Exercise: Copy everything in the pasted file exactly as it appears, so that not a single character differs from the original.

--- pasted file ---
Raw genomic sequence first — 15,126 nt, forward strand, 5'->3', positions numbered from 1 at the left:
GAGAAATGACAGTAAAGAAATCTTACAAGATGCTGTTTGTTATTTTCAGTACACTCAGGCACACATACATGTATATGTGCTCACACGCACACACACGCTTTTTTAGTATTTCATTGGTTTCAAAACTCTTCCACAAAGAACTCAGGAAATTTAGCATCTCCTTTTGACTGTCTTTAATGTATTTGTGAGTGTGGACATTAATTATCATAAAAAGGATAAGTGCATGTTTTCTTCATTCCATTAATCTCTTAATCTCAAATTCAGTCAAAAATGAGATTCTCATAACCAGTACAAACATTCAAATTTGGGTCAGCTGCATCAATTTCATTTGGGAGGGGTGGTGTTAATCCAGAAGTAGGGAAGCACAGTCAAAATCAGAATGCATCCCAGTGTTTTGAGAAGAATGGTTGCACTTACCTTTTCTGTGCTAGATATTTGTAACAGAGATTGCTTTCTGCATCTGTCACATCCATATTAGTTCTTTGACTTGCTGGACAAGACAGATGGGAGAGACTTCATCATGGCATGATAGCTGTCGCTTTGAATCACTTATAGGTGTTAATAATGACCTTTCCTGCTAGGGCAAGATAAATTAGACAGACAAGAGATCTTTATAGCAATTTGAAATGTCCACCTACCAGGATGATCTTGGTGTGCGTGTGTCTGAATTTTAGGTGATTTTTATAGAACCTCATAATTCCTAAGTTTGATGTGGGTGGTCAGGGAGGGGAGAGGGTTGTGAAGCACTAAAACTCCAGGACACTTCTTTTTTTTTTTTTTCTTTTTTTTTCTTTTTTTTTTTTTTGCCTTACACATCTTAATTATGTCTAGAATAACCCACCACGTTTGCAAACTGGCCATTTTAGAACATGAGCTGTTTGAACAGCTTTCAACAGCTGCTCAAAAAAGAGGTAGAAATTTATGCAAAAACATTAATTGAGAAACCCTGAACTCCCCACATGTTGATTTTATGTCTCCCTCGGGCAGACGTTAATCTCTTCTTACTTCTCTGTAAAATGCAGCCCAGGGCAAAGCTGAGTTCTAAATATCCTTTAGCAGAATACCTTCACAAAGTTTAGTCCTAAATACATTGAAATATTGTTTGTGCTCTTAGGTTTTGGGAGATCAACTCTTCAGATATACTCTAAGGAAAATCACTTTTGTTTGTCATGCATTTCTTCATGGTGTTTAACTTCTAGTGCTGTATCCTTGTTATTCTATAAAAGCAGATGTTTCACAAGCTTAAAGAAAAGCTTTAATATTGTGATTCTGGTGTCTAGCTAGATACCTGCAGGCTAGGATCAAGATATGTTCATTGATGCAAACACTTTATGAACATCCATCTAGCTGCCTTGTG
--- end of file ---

Raw genomic sequence first — 15,126 nt, forward strand, 5'->3', positions numbered from 1 at the left:
GAGAAATGACAGTAAAGAAATCTTACAAGATGCTGTTTGTTATTTTCAGTACACTCAGGCACACATACATGTATATGTGCTCACACGCACACACACGCTTTTTTAGTATTTCATTGGTTTCAAAACTCTTCCACAAAGAACTCAGGAAATTTAGCATCTCCTTTTGACTGTCTTTAATGTATTTGTGAGTGTGGACATTAATTATCATAAAAAGGATAAGTGCATGTTTTCTTCATTCCATTAATCTCTTAATCTCAAATTCAGTCAAAAATGAGATTCTCATAACCAGTACAAACATTCAAATTTGGGTCAGCTGCATCAATTTCATTTGGGAGGGGTGGTGTTAATCCAGAAGTAGGGAAGCACAGTCAAAATCAGAATGCATCCCAGTGTTTTGAGAAGAATGGTTGCACTTACCTTTTCTGTGCTAGATATTTGTAACAGAGATTGCTTTCTGCATCTGTCACATCCATATTAGTTCTTTGACTTGCTGGACAAGACAGATGGGAGAGACTTCATCATGGCATGATAGCTGTCGCTTTGAATCACTTATAGGTGTTAATAATGACCTTTCCTGCTAGGGCAAGATAAATTAGACAGACAAGAGATCTTTATAGCAATTTGAAATGTCCACCTACCAGGATGATCTTGGTGTGCGTGTGTCTGAATTTTAGGTGATTTTTATAGAACCTCATAATTCCTAAGTTTGATGTGGGTGGTCAGGGAGGGGAGAGGGTTGTGAAGCACTAAAACTCCAGGACACTTCTTTTTTTTTTTTTTCTTTTTTTTTCTTTTTTTTTTTTTTGCCTTACACATCTTAATTATGTCTAGAATAACCCACCACGTTTGCAAACTGGCCATTTTAGAACATGAGCTGTTTGAACAGCTTTCAACAGCTGCTCAAAAAAGAGGTAGAAATTTATGCAAAAACATTAATTGAGAAACCCTGAACTCCCCACATGTTGATTTTATGTCTCCCTCGGGCAGACGTTAATCTCTTCTTACTTCTCTGTAAAATGCAGCCCAGGGCAAAGCTGAGTTCTAAATATCCTTTAGCAGAATACCTTCACAAAGTTTAGTCCTAAATACATTGAAATATTGTTTGTGCTCTTAGGTTTTGGGAGATCAACTCTTCAGATATACTCTAAGGAAAATCACTTTTGTTTGTCATGCATTTCTTCATGGTGTTTAACTTCTAGTGCTGTATCCTTGTTATTCTATAAAAGCAGATGTTTCACAAGCTTAAAGAAAAGCTTTAATATTGTGATTCTGGTGTCTAGCTAGATACCTGCAGGCTAGGATCAAGATATGTTCATTGATGCAAACACTTTATGAACATCCATCTAGCTGCCTTGTG